>>>>>
>>>>> select "                                   " as "Variable",
>>>>> "            " as "Value"
>>>>> UNION
>>>>> select "minimum_education_years=", @minimum_education_years
>>>>> UNION
>>>>> select "birthdate_of_youngest_legal_worker=",
>>>>> @birthdate_of_youngest_legal_worker;
>>>>>
>>>>> select "EXECUTE QUERIES THAT USE SCRIPT VARIABLES" as "Action";
>>>>> select concat("Get users who have more than ", 
>>>>> @minimum_education_years,
>>>>> " years of education") as "Query";
>>>>> select * from users
>>>>> where user_education_years >= @minimum_education_years;
>>>>> select concat("Get users who are old enough to work, i.e. were born 
>>>>> before ",
>>>>> @birthdate_of_youngest_legal_worker) as "Query";
>>>>> select * from users
>>>>> where user_birthdate <= @legal_to_work;
>>>>>
>>>>>
>>>>> select "DISPLAY FUNCTION RESULTS" as "Action";
>>>>> select "                     " as "Function", "                     
>>>>> " as "Value"
>>>>> UNION
>>>>> select "curdate()=", curdate()
>>>>> UNION
>>>>> select "now()=", now()
>>>>> UNION
>>>>> select "Firstname+Lastname=", concat(user_fname, ' ', user_lname)
>>>>> from users where user_id = 1;
>>>>>
>>>>> select "=== S C R I P T   E N D S ===" as "";
>>>>>
>>>>> =================================================================
>>>>>
>>>>> and this is the output of the script:
>>>>>
>>>>> =================================================================
>>>>> +-----------------------------------+
>>>>> |                                   |
>>>>> +-----------------------------------+
>>>>> | === S C R I P T   B E G I N S === |
>>>>> +-----------------------------------+
>>>>> 1 row in set (0.00 sec)
>>>>>
>>>>> +---------------------+
>>>>> | Action              |
>>>>> +---------------------+
>>>>> | CONNECT TO DATABASE |
>>>>> +---------------------+
>>>>> 1 row in set (0.00 sec)
>>>>>
>>>>> Database changed
>>>>> +-------------------+
>>>>> | Action            |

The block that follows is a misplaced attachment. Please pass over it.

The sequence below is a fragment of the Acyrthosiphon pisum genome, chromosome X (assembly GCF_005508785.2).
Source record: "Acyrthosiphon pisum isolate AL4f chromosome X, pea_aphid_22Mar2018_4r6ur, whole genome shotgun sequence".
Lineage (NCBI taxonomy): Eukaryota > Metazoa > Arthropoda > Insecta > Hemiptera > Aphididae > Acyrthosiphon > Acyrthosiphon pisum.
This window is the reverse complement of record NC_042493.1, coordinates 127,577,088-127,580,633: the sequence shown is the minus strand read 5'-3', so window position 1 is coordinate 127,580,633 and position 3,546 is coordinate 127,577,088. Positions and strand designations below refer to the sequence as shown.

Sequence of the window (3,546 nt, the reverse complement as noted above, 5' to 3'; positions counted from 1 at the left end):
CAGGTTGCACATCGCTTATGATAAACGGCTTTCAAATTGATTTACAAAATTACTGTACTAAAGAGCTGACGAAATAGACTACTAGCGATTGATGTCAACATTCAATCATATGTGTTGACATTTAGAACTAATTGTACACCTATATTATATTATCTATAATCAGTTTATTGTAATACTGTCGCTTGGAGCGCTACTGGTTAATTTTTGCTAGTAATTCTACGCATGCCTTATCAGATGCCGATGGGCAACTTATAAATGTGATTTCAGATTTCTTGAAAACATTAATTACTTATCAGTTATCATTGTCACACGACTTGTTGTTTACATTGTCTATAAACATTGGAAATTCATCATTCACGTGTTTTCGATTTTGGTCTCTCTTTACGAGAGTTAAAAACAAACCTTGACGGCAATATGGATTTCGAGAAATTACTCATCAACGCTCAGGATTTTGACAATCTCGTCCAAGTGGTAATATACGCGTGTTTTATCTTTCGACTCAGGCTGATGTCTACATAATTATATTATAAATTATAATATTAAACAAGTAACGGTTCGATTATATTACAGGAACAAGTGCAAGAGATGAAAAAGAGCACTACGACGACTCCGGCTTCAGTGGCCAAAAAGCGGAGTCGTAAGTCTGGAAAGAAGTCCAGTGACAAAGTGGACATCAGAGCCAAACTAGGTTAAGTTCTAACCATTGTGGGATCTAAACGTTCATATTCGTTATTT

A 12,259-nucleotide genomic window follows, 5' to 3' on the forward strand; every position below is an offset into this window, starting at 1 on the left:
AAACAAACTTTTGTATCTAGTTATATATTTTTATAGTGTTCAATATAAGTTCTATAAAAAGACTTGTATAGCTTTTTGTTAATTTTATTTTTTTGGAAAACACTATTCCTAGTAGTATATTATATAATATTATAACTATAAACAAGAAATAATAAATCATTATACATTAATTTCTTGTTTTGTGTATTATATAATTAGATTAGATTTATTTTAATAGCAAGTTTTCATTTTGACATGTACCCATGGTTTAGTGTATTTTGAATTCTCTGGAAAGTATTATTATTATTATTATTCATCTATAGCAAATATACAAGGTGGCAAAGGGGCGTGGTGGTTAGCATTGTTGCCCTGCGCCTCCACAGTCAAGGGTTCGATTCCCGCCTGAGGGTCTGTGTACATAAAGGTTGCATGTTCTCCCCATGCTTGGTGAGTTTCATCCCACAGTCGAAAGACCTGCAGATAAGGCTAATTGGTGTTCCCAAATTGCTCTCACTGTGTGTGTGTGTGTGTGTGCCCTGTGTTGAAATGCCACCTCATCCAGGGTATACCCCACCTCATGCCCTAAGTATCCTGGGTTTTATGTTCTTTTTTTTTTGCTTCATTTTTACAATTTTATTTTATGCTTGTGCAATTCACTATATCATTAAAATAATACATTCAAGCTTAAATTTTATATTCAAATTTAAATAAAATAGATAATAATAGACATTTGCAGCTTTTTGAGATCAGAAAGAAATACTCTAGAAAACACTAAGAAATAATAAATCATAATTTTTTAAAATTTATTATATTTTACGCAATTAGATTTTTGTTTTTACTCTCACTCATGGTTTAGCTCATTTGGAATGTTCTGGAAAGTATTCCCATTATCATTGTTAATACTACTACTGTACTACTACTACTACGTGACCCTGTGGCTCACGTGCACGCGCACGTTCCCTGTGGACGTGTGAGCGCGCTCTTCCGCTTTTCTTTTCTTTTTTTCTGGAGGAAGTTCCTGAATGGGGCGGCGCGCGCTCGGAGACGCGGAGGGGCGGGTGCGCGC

>>>>> +-------------------+
>>>>> | DROP/CREATE TABLE |
>>>>> +-------------------+
>>>>> 1 row in set (0.00 sec)
>>>>>
>>>>> Query OK, 0 rows affected (0.00 sec)
>>>>>
>>>>> Query OK, 0 rows affected (0.00 sec)
>>>>>
>>>>> +-------------------------------------+
>>>>> | Action                              |
>>>>> +-------------------------------------+
>>>>> | POPULATE TABLE AND DISPLAY CONTENTS |
>>>>> +-------------------------------------+
>>>>> 1 row in set (0.00 sec)
>>>>>
>>>>> Query OK, 5 rows affected (0.00 sec)
>>>>> Records: 5  Duplicates: 0  Warnings: 0
>>>>>
>>>>>
> +---------+------------+------------+----------------+----------------------+ 
>>>>>
>>>>> | user_id | user_fname | user_lname | user_birthdate | 
>>>>> user_education_years |
>>>>>
> +---------+------------+------------+----------------+----------------------+ 
>>>>>
>>>>> |       1 | Alan       | Adams      | 1970-04-08     
>>>>> |                   15 |
>>>>> |       2 | Bill       | Baker      | 1964-02-01     
>>>>> |                   18 |
>>>>> |       3 | Cass       | Cooke      | 1981-12-04     
>>>>> |                   12 |
>>>>> |       4 | Dina       | Davis      | 1944-06-06     
>>>>> |                   19 |
>>>>> |       5 | Earl       | Edger      | 1990-08-02     
>>>>> |                   17 |
>>>>>
> +---------+------------+------------+----------------+----------------------+ 
>>>>>
>>>>> 5 rows in set (0.00 sec)
>>>>>
>>>>> +----------------------------------+
>>>>> | Action                           |
>>>>> +----------------------------------+
>>>>> | SET AND DISPLAY SCRIPT VARIABLES |
>>>>> +----------------------------------+
>>>>> 1 row in set (0.00 sec)
>>>>>
>>>>> Query OK, 0 rows affected (0.00 sec)
>>>>>
>>>>> Query OK, 0 rows affected (0.00 sec)
>>>>>